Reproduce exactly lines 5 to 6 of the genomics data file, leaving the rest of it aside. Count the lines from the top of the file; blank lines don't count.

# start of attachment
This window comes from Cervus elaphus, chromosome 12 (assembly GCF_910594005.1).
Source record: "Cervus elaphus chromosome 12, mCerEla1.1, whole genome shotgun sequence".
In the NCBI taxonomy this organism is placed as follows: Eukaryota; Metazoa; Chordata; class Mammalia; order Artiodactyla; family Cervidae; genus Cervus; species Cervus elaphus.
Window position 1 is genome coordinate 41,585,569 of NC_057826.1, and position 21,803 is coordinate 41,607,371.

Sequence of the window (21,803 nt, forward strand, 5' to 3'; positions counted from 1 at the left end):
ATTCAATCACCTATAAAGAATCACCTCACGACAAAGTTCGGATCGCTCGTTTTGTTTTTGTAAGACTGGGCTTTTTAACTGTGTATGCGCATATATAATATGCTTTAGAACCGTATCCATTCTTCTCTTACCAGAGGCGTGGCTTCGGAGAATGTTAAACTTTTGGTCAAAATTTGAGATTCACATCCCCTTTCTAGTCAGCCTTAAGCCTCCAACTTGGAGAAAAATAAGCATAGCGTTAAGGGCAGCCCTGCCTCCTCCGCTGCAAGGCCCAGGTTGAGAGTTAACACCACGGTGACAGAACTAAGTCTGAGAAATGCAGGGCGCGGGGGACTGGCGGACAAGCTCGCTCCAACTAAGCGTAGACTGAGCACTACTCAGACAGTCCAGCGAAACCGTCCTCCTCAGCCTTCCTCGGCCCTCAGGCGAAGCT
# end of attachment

Sequence of the window (21,803 nt, forward strand, 5' to 3'; positions counted from 1 at the left end):
ATTCAATCACCTATAAAGAATCACCTCACGACAAAGTTCGGATCGCTCGTTTTGTTTTTGTAAGACTGGGCTTTTTAACTGTGTATGCGCATATATAATATGCTTTAGAACCGTATCCATTCTTCTCTTACCAGAGGCGTGGCTTCGGAGAATGTTAAACTTTTGGTCAAAATTTGAGATTCACATCCCCTTTCTAGTCAGCCTTAAGCCTCCAACTTGGAGAAAAATAAGCATAGCGTTAAGGGCAGCCCTGCCTCCTCCGCTGCAAGGCCCAGGTTGAGAGTTAACACCACGGTGACAGAACTAAGTCTGAGAAATGCAGGGCGCGGGGGACTGGCGGACAAGCTCGCTCCAACTAAGCGTAGACTGAGCACTACTCAGACAGTCCAGCGAAACCGTCCTCCTCAGCCTTCCTCGGCCCTCAGGCGAAGCT